Some folklore says that Morrigan gave birth to twins, Brighid and Brigantes, while other legends say the two names are of the same spirit. Brighid remained in Bréifne while Brigantes made her home in Yorkshire, England and her name evolved into Britannia, the goddess of Britain today. In both Bréifne and Yorkshire Brighid and Brigantes were both weavers as well as poets and healers. Bréifne and Yorkshire became important regions for weaving industries where Rowan wood was and still is used for the manufacture of spindles and spinning wheels.

It appears that Rowan twigs formed the first sign of the cross, not the vertical-horizontal crucifix cross but the "X marks the spot" cross. This was due to Rowan being the earliest known divining tools for underground water. When the Rowan twigs crossed it indicated the life of crossing waters were below and the marking of sacred places. Earliest below ground burials were of the passed person's skull and Rowan twigs forming an "X" below, these being the earliest origin of the "skull and crossbones" symbol. This seems to be a tradition that started where Jordan is today and arrived with the Tuatha De Dannan in Bréifne. It was believed that the presence of Rowan at death prevented the body's "ghost" from wandering off before passing to the "otherworld".

The healing from the Rowan

Due to the strong acids of the berries that are harmful to digest there's been little use of them for healing. Cooking does release the acid and Rowan jelly is prepared as a condiment for meat but any healing benefits of this are unknown. Tuatha De Dannan folklore tells of the "salmon of knowledge" being a red spotted salmon with red spots caused by eating Rowan berries so "wise men" are said to have become wise by eating these salmon but do salmon eat fallen Rowan berries?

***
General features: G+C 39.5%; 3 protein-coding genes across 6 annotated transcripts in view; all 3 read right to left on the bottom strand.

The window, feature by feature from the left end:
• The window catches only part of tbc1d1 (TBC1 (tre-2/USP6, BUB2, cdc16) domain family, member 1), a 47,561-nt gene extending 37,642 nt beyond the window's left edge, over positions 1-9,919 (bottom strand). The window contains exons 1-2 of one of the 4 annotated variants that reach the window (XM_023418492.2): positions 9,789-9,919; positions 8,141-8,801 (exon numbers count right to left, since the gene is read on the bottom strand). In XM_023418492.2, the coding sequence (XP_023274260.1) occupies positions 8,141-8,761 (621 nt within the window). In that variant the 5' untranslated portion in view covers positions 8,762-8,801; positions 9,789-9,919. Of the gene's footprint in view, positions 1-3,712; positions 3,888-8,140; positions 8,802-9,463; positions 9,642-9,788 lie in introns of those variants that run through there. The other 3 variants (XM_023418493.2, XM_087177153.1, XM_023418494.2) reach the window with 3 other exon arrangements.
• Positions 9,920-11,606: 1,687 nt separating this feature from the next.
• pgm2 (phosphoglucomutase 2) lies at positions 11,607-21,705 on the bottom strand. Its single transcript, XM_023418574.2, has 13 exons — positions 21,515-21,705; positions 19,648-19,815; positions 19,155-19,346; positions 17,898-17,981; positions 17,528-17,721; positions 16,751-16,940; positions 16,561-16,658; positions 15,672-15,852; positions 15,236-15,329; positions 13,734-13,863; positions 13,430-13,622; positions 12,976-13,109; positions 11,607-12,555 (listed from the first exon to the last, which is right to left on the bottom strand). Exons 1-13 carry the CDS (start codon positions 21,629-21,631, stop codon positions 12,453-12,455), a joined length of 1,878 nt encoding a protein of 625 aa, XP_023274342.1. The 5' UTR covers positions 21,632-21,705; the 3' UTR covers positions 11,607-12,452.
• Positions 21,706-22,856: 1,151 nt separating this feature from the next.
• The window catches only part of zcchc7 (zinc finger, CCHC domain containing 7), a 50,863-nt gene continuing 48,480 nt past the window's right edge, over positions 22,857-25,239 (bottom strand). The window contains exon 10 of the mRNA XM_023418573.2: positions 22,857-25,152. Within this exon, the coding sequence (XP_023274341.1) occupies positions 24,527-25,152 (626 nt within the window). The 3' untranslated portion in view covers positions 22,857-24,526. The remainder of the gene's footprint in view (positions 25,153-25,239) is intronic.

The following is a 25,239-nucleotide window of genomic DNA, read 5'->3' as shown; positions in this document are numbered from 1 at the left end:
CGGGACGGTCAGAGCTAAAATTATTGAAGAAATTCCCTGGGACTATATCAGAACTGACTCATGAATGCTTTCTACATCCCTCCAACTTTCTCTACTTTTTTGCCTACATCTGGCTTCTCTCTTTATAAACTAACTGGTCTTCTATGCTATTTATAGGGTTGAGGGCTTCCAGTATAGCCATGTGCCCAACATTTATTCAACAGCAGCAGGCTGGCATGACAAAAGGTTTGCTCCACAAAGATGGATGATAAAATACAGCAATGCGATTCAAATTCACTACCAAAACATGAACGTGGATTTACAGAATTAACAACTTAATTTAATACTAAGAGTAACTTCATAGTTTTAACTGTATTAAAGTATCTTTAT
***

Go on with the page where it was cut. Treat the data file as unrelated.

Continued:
The healing from Rowan comes from the scent of its blossoms. Sitting and meditating beside a Rowan tree flowering in late May and June truly opens the mind and allows wisdom and inspiration to flow like no other essence. This experience truly makes this the "Tree Of Life". Stress and tension melt away to be replaced by inspiration, purpose and a full energy of life. The book of Ballymote, written just a couple of miles away from Ceis Caorran, has references to the scent of rowan opening the "poetical delights of the eye". Is this the "third eye"

Folklore also speaks of meditating and praying at a Rowan tree by water calls on the spirit of Brighid to guide you. Similar is said of picking a few berries at the end of summer, throwing them into a well, pond, stream or river will call Brighid's hand to you for healing, guidance and new wisdom.

The song of the Rowan

From our land we will be making Rowan plants available as part of our series of "trees of protection" that we will encourage you to obtain and plant at sacred places that may be decaying away such as crumbling cairns and disappearing wells. The planting of Rowans at these enhances protection and enhances bird song. Folklore tells of planted Rowan trees taming the chaos creating fire of dragons who would coil up around the Rowan tree and their stillness restored the balance and flow of nature

Though we are unable to digest Rowan berries from the tree they are a valuable food for birds. It is said the food of Rowan berries enhances the song of songbirds like blackbirds, thrushes, robins and finches. Recent science has indicated that the sound vibrations of birdsong in spring enhances the growth of surrounding vegetation. The sweeter and more abundant the birdsong is in Spring the higher the yield of the surrounding flora.

From Samhain until Imbolc Brighid is said to be present as healer, protector and nursing mother of the infant new year. When she leaves at the time of the swans and new birth its as if her spirit of protection, nurturing and health continues through the rowan along with the rose, hawthorn and apple.feeding the birds who's song welcomes the maturing of new life.

I'll have some photos and books to add to this article shortly